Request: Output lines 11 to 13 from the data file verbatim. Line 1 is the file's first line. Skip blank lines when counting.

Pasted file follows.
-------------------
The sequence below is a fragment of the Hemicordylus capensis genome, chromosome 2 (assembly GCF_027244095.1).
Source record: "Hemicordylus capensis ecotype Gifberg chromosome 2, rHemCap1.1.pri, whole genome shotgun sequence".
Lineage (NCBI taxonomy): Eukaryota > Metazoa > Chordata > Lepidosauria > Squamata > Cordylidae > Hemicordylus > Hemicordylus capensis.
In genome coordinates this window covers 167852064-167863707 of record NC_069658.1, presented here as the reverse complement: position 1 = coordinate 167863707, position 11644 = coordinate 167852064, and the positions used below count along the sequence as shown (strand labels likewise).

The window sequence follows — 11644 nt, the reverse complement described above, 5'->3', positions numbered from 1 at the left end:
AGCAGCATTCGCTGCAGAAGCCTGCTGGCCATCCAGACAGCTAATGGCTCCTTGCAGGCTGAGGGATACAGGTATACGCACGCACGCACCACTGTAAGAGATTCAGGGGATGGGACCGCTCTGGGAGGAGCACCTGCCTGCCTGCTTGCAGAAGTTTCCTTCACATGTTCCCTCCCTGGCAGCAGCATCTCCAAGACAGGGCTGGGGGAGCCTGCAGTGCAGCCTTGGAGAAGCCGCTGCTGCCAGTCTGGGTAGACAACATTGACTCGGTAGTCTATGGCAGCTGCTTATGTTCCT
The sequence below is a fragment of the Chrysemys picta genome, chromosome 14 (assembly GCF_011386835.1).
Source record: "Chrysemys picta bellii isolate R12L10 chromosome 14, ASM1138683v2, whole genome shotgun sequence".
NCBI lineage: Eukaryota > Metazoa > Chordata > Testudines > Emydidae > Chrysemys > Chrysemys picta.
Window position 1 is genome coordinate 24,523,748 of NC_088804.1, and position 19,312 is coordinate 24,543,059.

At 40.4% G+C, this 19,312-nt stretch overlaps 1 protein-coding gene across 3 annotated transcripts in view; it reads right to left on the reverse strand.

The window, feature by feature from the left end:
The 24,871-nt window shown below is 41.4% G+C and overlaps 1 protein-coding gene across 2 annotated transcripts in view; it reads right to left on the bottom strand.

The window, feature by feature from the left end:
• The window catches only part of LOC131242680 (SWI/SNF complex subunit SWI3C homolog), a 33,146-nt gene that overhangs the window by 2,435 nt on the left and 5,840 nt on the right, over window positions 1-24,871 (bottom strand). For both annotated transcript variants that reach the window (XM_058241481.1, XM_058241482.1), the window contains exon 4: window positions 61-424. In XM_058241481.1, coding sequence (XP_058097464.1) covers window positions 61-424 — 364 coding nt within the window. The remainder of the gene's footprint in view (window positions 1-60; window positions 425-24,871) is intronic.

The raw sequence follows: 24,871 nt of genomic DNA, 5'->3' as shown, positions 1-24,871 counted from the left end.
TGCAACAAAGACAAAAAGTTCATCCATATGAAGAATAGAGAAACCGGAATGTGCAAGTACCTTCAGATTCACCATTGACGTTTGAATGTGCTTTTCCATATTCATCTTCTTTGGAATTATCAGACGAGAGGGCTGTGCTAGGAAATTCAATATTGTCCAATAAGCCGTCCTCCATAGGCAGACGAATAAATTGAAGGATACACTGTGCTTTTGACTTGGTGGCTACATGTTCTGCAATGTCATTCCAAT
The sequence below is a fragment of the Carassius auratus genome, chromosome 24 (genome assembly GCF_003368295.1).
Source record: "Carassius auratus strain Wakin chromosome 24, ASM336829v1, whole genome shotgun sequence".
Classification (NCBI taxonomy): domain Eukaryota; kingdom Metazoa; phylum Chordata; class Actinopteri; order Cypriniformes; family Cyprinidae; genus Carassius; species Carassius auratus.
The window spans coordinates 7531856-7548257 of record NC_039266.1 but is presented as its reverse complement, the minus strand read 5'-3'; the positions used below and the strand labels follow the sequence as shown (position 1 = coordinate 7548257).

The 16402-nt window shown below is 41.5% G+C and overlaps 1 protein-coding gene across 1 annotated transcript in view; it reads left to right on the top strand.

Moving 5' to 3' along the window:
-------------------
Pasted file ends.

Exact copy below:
At 40.4% G+C, this 19,312-nt stretch overlaps 1 protein-coding gene across 3 annotated transcripts in view; it reads right to left on the reverse strand.

The window, feature by feature from the left end:
The 24,871-nt window shown below is 41.4% G+C and overlaps 1 protein-coding gene across 2 annotated transcripts in view; it reads right to left on the bottom strand.